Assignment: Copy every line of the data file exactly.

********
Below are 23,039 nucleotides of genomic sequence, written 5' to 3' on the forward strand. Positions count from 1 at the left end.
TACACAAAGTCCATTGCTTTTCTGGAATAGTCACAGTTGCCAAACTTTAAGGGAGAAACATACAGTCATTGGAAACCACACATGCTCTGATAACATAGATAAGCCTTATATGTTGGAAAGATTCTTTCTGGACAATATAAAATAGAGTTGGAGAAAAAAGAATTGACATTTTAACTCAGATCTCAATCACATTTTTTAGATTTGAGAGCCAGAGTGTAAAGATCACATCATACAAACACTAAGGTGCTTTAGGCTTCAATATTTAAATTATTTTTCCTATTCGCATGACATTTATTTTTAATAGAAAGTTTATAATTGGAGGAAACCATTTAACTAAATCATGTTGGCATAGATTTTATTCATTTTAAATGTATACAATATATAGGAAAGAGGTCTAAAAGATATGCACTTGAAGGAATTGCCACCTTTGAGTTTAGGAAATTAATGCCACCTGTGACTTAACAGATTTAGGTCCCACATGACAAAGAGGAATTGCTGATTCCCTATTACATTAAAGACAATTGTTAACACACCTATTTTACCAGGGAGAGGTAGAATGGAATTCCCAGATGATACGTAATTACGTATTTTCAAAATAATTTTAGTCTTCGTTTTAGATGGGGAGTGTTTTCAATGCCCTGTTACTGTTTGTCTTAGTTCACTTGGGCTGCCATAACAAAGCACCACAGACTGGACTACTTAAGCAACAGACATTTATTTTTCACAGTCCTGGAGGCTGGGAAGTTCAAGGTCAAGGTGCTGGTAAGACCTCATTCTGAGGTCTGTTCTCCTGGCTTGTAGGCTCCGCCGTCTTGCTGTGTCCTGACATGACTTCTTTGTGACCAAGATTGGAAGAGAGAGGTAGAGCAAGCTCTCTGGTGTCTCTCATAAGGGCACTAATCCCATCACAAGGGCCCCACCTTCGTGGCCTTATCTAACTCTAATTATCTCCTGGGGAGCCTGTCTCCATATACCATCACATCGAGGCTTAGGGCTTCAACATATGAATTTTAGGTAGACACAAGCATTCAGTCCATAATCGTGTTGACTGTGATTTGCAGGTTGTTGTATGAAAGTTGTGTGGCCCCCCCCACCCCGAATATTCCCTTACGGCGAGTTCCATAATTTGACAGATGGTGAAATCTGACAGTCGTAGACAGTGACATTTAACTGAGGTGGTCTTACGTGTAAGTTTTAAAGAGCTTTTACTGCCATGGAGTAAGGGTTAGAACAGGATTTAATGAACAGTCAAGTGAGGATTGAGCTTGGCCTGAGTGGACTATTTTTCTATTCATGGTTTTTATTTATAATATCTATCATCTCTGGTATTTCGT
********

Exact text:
Below are 23,039 nucleotides of genomic sequence, written 5' to 3' on the forward strand. Positions count from 1 at the left end.
TACACAAAGTCCATTGCTTTTCTGGAATAGTCACAGTTGCCAAACTTTAAGGGAGAAACATACAGTCATTGGAAACCACACATGCTCTGATAACATAGATAAGCCTTATATGTTGGAAAGATTCTTTCTGGACAATATAAAATAGAGTTGGAGAAAAAAGAATTGACATTTTAACTCAGATCTCAATCACATTTTTTAGATTTGAGAGCCAGAGTGTAAAGATCACATCATACAAACACTAAGGTGCTTTAGGCTTCAATATTTAAATTATTTTTCCTATTCGCATGACATTTATTTTTAATAGAAAGTTTATAATTGGAGGAAACCATTTAACTAAATCATGTTGGCATAGATTTTATTCATTTTAAATGTATACAATATATAGGAAAGAGGTCTAAAAGATATGCACTTGAAGGAATTGCCACCTTTGAGTTTAGGAAATTAATGCCACCTGTGACTTAACAGATTTAGGTCCCACATGACAAAGAGGAATTGCTGATTCCCTATTACATTAAAGACAATTGTTAACACACCTATTTTACCAGGGAGAGGTAGAATGGAATTCCCAGATGATACGTAATTACGTATTTTCAAAATAATTTTAGTCTTCGTTTTAGATGGGGAGTGTTTTCAATGCCCTGTTACTGTTTGTCTTAGTTCACTTGGGCTGCCATAACAAAGCACCACAGACTGGACTACTTAAGCAACAGACATTTATTTTTCACAGTCCTGGAGGCTGGGAAGTTCAAGGTCAAGGTGCTGGTAAGACCTCATTCTGAGGTCTGTTCTCCTGGCTTGTAGGCTCCGCCGTCTTGCTGTGTCCTGACATGACTTCTTTGTGACCAAGATTGGAAGAGAGAGGTAGAGCAAGCTCTCTGGTGTCTCTCATAAGGGCACTAATCCCATCACAAGGGCCCCACCTTCGTGGCCTTATCTAACTCTAATTATCTCCTGGGGAGCCTGTCTCCATATACCATCACATCGAGGCTTAGGGCTTCAACATATGAATTTTAGGTAGACACAAGCATTCAGTCCATAATCGTGTTGACTGTGATTTGCAGGTTGTTGTATGAAAGTTGTGTGGCCCCCCCCACCCCGAATATTCCCTTACGGCGAGTTCCATAATTTGACAGATGGTGAAATCTGACAGTCGTAGACAGTGACATTTAACTGAGGTGGTCTTACGTGTAAGTTTTAAAGAGCTTTTACTGCCATGGAGTAAGGGTTAGAACAGGATTTAATGAACAGTCAAGTGAGGATTGAGCTTGGCCTGAGTGGACTATTTTTCTATTCATGGTTTTTATTTATAATATCTATCATCTCTGGTATTTCGT